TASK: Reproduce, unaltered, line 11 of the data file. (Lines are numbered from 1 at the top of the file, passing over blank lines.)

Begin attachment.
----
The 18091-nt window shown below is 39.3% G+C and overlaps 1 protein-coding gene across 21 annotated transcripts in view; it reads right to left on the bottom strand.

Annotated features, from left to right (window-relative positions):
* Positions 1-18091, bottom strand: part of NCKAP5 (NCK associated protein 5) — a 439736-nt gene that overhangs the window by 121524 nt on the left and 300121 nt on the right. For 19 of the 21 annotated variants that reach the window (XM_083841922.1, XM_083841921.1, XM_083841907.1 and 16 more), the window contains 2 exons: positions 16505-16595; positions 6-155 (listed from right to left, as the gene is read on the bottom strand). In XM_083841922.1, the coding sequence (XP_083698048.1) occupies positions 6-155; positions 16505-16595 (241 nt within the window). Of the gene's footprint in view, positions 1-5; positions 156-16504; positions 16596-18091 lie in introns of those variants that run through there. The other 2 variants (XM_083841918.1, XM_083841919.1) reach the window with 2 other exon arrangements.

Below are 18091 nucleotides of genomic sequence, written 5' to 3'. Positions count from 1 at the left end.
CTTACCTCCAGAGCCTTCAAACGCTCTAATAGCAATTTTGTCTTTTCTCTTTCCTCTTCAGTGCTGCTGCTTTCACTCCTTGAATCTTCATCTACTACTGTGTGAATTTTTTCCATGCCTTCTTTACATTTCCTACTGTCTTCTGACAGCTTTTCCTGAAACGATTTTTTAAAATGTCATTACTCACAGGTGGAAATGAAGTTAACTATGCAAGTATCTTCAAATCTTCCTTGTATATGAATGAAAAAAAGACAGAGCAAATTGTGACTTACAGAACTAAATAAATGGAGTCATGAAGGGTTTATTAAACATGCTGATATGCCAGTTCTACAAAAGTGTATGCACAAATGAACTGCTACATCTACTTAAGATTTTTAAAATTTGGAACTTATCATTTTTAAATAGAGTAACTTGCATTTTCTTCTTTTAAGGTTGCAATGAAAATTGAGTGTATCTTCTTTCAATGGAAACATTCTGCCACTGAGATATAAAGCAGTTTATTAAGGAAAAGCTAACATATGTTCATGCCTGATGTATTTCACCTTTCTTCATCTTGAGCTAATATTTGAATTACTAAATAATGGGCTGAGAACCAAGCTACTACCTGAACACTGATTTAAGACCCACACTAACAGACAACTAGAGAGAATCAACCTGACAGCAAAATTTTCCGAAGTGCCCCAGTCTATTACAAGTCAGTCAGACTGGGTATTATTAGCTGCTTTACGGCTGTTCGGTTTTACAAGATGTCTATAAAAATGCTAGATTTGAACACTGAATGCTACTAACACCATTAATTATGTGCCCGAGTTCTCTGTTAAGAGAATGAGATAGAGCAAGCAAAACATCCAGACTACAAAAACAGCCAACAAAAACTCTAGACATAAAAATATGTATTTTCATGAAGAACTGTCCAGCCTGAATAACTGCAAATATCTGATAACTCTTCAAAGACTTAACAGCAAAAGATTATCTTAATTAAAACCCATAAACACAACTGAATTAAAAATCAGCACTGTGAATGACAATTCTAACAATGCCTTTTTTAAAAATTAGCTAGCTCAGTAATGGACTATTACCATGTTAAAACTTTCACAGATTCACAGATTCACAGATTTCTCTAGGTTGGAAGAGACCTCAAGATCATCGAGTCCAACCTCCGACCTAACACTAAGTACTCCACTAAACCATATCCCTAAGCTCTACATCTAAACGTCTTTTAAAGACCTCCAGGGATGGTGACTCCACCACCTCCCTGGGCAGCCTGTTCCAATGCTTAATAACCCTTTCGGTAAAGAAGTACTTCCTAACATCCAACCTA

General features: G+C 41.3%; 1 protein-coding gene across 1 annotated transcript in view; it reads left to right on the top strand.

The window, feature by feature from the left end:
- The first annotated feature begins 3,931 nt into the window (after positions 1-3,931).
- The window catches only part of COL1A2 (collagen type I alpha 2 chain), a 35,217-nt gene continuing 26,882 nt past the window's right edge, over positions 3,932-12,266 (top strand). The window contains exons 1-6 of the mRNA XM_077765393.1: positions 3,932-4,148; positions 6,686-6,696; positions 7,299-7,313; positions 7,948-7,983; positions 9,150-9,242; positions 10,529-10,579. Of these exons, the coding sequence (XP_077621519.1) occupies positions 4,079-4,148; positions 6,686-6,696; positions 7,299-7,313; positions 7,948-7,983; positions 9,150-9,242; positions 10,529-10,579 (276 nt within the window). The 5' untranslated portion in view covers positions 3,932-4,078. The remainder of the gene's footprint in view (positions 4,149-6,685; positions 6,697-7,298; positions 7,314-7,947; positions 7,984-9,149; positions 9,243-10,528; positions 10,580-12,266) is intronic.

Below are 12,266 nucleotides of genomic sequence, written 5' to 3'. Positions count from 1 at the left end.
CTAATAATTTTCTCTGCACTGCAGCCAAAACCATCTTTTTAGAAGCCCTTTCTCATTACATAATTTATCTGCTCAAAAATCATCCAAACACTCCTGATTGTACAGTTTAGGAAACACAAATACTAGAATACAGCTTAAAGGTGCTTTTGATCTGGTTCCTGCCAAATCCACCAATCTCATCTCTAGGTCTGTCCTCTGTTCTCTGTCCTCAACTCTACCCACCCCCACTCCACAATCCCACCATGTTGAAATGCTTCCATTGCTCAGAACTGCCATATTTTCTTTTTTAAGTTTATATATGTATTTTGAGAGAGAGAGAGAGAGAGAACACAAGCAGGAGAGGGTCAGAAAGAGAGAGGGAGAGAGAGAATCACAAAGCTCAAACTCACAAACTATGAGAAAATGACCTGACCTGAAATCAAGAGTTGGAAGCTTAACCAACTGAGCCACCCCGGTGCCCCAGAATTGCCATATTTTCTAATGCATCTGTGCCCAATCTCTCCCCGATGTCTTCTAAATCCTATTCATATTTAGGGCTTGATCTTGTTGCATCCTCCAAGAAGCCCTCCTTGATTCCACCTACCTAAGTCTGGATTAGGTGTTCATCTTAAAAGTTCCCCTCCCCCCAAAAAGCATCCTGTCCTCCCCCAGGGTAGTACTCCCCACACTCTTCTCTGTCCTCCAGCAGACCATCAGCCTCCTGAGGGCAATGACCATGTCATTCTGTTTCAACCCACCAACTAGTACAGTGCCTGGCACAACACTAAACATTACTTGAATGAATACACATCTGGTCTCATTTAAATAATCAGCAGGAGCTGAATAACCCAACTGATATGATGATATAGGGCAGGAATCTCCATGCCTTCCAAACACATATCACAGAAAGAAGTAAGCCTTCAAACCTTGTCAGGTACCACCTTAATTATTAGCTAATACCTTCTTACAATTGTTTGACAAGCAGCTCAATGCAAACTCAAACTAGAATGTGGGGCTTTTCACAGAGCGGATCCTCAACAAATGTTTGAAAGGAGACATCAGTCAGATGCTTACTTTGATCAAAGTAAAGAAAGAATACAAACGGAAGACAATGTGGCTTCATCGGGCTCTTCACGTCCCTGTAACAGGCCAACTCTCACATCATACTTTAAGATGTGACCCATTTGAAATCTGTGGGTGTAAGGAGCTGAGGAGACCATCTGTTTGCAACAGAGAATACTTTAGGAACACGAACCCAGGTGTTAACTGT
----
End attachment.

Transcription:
CTAATAATTTTCTCTGCACTGCAGCCAAAACCATCTTTTTAGAAGCCCTTTCTCATTACATAATTTATCTGCTCAAAAATCATCCAAACACTCCTGATTGTACAGTTTAGGAAACACAAATACTAGAATACAGCTTAAAGGTGCTTTTGATCTGGTTCCTGCCAAATCCACCAATCTCATCTCTAGGTCTGTCCTCTGTTCTCTGTCCTCAACTCTACCCACCCCCACTCCACAATCCCACCATGTTGAAATGCTTCCATTGCTCAGAACTGCCATATTTTCTTTTTTAAGTTTATATATGTATTTTGAGAGAGAGAGAGAGAGAGAACACAAGCAGGAGAGGGTCAGAAAGAGAGAGGGAGAGAGAGAATCACAAAGCTCAAACTCACAAACTATGAGAAAATGACCTGACCTGAAATCAAGAGTTGGAAGCTTAACCAACTGAGCCACCCCGGTGCCCCAGAATTGCCATATTTTCTAATGCATCTGTGCCCAATCTCTCCCCGATGTCTTCTAAATCCTATTCATATTTAGGGCTTGATCTTGTTGCATCCTCCAAGAAGCCCTCCTTGATTCCACCTACCTAAGTCTGGATTAGGTGTTCATCTTAAAAGTTCCCCTCCCCCCAAAAAGCATCCTGTCCTCCCCCAGGGTAGTACTCCCCACACTCTTCTCTGTCCTCCAGCAGACCATCAGCCTCCTGAGGGCAATGACCATGTCATTCTGTTTCAACCCACCAACTAGTACAGTGCCTGGCACAACACTAAACATTACTTGAATGAATACACATCTGGTCTCATTTAAATAATCAGCAGGAGCTGAATAACCCAACTGATATGATGATATAGGGCAGGAATCTCCATGCCTTCCAAACACATATCACAGAAAGAAGTAAGCCTTCAAACCTTGTCAGGTACCACCTTAATTATTAGCTAATACCTTCTTACAATTGTTTGACAAGCAGCTCAATGCAAACTCAAACTAGAATGTGGGGCTTTTCACAGAGCGGATCCTCAACAAATGTTTGAAAGGAGACATCAGTCAGATGCTTACTTTGATCAAAGTAAAGAAAGAATACAAACGGAAGACAATGTGGCTTCATCGGGCTCTTCACGTCCCTGTAACAGGCCAACTCTCACATCATACTTTAAGATGTGACCCATTTGAAATCTGTGGGTGTAAGGAGCTGAGGAGACCATCTGTTTGCAACAGAGAATACTTTAGGAACACGAACCCAGGTGTTAACTGT